There are two certainties in life: Death and taxes. You’d have to be a fool to question that. And we’d like to think we are anything but. However, we do happen to believe this list of certainties is incomplete. The way we see it, there is, in fact, a third certainty. It’s one that, deep down, every Major League Baseball fan always knew to be true. Ken Griffey Jr. was destined for Cooperstown. It was a certainty.
On Wednesday, the Baseball Writers’ Association of America did what we all knew was coming, and elected Junior to the National Baseball Hall of Fame. As if there was any doubt. When it was revealed that Griffey would be part of the Hall of Fame’s Class of 2016, MLB commissioner Rob Manfred made his thoughts known through the following statement:
Ken Griffey Jr.’s swing, smile and immense talent in all facets of the game made him one of the most popular and respected players of all-time, a stature clearly evident in the results released today. His election to Cooperstown surely marks a great occasion not only in the Pacific Northwest and his hometown of Cincinnati, but also for an entire generation of fans. Major League Baseball is proud to congratulate Ken and his family on this well-deserved honor.
In baseball, it’s all about the numbers. Make no mistake, the man they called “The Kid” had them in spades, with 630 career home runs, 13 All-Star Game appearances, 10 Gold Gloves, seven Silver Sluggers, and one AL MVP award. We could go on. And yet, these figures are merely a fraction of what made Griffey so special. After all, numbers can’t fully describe the perfection that was his swing or the effortless way he covered ground in center field. Those you had to see to believe. Still, numbers do matter in baseball. It’s important to note that the numbers surrounding his election into the Hall of Fame were also quite special. In fact, they were historic.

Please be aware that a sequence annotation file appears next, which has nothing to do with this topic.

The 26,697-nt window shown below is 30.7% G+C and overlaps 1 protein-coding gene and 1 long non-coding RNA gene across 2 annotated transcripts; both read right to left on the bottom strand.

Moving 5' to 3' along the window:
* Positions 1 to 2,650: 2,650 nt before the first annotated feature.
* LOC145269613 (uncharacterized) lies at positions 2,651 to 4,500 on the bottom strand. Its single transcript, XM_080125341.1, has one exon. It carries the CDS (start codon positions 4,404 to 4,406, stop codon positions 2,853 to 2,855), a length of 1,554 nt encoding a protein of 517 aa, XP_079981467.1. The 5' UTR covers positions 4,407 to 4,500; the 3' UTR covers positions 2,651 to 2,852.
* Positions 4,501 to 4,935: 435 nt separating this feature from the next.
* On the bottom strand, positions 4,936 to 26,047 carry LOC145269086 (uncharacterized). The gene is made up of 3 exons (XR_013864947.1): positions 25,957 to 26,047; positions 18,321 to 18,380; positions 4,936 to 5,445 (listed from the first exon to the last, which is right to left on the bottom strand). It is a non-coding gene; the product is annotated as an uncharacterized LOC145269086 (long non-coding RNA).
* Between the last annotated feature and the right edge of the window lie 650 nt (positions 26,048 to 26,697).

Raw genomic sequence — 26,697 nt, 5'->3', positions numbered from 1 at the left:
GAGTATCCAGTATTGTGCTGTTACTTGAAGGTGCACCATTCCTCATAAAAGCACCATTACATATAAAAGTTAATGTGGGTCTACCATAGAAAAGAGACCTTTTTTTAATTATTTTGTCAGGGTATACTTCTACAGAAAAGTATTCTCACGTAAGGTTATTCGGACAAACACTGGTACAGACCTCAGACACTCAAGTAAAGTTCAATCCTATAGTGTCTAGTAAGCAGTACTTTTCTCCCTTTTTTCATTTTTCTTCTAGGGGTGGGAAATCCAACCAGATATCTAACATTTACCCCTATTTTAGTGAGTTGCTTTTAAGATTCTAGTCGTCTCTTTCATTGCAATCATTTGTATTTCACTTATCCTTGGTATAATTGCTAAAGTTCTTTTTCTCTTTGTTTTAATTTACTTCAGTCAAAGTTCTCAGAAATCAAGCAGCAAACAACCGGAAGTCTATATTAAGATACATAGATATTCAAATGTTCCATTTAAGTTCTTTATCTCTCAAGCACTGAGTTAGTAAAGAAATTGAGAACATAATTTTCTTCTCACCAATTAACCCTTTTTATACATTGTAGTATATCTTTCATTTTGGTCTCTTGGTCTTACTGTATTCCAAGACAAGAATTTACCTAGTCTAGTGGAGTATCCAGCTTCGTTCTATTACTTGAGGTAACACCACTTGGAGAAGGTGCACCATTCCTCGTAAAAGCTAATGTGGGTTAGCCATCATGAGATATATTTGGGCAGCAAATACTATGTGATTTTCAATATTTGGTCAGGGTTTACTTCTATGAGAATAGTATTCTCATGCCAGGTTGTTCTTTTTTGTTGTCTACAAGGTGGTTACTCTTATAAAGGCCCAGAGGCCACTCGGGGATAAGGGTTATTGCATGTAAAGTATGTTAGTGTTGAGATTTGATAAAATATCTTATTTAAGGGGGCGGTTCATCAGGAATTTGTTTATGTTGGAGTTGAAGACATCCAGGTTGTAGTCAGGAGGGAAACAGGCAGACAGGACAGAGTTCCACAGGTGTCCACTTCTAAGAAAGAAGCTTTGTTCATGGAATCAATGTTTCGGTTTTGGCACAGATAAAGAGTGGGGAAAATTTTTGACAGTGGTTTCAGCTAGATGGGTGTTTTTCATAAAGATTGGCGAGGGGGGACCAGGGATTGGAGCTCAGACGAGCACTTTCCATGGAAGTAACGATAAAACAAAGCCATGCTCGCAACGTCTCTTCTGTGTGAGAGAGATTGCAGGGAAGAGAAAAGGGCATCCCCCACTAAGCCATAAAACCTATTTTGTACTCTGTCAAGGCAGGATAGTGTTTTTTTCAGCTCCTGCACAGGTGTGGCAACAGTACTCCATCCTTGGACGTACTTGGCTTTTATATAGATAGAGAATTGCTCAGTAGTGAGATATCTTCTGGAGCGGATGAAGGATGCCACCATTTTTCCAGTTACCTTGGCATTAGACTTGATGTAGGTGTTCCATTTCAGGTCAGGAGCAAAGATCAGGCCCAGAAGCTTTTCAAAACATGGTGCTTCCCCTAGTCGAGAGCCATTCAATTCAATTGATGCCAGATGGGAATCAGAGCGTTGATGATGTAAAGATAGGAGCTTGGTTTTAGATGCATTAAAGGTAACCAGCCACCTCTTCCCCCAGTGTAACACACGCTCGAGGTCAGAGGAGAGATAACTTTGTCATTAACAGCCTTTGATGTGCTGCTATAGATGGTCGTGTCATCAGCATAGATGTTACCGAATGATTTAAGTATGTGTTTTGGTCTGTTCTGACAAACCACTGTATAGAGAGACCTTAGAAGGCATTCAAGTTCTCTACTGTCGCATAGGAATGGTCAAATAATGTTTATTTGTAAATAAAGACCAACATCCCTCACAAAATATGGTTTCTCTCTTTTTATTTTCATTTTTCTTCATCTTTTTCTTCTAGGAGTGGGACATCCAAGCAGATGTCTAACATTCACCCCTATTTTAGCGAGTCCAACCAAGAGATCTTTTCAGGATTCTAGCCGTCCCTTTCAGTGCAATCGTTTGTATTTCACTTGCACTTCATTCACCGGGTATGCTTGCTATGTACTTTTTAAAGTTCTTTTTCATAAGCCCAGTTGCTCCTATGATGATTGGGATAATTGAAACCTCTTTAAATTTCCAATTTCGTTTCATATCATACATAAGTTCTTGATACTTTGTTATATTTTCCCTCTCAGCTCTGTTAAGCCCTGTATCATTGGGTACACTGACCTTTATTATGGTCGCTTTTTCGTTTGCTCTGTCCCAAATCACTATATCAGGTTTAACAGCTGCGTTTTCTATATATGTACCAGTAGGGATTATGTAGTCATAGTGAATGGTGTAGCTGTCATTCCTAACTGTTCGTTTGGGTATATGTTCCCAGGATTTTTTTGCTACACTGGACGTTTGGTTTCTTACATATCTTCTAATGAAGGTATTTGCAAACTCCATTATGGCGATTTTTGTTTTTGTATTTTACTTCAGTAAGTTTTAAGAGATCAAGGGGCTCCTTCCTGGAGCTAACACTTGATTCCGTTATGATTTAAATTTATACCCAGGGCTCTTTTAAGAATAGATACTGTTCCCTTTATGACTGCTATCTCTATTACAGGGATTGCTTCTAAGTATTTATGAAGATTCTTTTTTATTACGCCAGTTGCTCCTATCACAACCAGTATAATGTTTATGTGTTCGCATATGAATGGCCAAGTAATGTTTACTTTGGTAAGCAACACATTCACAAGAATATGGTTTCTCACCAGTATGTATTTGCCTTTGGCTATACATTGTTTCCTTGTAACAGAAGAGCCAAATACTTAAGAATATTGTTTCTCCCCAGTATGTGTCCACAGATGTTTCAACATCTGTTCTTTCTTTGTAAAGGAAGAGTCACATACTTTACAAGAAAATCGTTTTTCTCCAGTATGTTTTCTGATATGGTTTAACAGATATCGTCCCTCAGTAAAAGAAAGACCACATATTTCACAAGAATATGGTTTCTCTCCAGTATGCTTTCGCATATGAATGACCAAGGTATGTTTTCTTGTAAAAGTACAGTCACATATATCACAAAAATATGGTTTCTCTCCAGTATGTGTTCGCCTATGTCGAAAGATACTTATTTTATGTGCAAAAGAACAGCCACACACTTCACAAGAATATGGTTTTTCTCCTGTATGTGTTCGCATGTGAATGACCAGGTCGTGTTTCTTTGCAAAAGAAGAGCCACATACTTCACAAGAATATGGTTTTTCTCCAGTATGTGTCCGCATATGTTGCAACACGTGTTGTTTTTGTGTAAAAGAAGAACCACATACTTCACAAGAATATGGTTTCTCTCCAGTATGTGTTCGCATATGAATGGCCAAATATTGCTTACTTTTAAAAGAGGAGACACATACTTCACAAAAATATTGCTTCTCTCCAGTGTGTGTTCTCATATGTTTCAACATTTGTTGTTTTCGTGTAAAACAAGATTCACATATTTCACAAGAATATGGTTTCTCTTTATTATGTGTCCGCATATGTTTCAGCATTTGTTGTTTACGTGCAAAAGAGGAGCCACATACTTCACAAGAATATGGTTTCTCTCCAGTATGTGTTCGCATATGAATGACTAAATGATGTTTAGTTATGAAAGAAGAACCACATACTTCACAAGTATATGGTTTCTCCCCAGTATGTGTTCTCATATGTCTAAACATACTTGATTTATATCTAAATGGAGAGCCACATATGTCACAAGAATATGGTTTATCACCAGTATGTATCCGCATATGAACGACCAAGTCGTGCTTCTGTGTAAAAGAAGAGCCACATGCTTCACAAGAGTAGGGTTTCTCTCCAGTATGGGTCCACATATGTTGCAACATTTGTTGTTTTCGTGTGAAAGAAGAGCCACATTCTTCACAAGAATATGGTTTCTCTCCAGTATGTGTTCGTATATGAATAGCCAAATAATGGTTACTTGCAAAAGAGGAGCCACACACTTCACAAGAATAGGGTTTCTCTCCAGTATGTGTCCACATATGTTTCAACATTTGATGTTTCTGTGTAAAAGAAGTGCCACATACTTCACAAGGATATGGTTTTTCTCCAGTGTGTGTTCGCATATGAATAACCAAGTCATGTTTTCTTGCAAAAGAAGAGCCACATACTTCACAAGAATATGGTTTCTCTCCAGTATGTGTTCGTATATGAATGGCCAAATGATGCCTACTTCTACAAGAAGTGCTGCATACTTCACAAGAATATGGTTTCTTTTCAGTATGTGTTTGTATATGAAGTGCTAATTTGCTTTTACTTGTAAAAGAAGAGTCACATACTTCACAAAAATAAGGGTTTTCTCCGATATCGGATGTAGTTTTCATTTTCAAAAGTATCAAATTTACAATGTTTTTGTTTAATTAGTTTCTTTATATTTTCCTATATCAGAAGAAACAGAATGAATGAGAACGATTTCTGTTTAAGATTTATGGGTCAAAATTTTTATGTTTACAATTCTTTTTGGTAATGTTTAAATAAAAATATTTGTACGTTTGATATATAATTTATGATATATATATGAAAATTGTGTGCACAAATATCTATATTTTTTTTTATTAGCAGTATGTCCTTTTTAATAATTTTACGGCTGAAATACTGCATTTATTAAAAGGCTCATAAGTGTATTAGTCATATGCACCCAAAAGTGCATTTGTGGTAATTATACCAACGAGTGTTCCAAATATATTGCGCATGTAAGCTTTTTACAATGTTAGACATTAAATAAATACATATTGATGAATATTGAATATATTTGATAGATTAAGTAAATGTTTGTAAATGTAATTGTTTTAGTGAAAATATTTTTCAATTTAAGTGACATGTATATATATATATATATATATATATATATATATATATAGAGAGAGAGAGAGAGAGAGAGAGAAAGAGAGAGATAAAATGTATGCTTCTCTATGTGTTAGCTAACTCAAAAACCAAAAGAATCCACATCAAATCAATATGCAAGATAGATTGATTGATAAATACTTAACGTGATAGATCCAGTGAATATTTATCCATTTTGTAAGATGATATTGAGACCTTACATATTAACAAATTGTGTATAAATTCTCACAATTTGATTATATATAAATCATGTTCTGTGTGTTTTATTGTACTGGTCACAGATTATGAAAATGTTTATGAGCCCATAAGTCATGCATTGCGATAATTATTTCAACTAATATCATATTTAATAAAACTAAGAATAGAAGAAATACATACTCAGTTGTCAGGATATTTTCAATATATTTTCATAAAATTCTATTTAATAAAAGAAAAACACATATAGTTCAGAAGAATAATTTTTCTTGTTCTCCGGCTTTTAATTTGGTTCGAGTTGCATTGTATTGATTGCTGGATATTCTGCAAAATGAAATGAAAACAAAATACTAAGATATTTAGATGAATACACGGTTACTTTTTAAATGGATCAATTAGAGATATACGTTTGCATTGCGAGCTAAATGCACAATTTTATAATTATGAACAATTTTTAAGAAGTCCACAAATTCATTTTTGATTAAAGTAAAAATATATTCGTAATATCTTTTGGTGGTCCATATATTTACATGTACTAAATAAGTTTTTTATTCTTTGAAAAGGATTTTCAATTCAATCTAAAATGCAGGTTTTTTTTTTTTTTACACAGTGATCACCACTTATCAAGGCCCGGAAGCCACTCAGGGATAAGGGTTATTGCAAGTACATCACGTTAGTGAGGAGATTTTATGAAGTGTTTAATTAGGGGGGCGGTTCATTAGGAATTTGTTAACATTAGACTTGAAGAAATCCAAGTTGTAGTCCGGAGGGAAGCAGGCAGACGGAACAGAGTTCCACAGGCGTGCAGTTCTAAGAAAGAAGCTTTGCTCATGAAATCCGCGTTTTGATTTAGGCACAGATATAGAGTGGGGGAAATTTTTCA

In order to be selected to the baseball Hall of Fame, candidates need to receive 75% of the vote. This year, that meant being on at least 330 of the 440 ballots cast. While Griffey didn’t become the first player unanimously elected to the Hall — he should have been — he came pretty damn close, appearing on 437 of 440 ballots and breaking the record for highest voting percentage ever by receiving 99.3% of the vote. Sorry, Tom Seaver. Your previous mark of 98.84% is no longer at the top of the MLB mountain. That spot belongs to The Kid.
While we wouldn’t have held it against Griffey had he been annoyed that the vote wasn’t unanimous, true to form, the former superstar of the Seattle Mariners and Cincinnati Reds was simply happy to get in. “I can’t be upset at anybody,” said Griffey. “It’s certainly an honor to be elected. To have the highest percentage is a shock. I don’t think about it that way. The big thing is to get into the Hall of Fame. As long as you get in, that’s what it is. I was really surprised it was so high.” Unlike Junior, the rest of us were not surprised in the slightest.
In fact, the only thing that surprised us was to learn that, while Griffey has been to Cooperstown, he’s never actually stepped in the Hall of Fame itself. “In case you don’t know, I’m really superstitious,” said Griffey. “I’ve played in the Hall of Fame game three times, and I’ve never set foot in the building. I’ve never even seen the front of it. The one time I wanted to go in there, I wanted to be a member.” As of Wednesday, Griffey’s ticket to Cooperstown was official. Then again, it was never really in doubt. It was a certainty.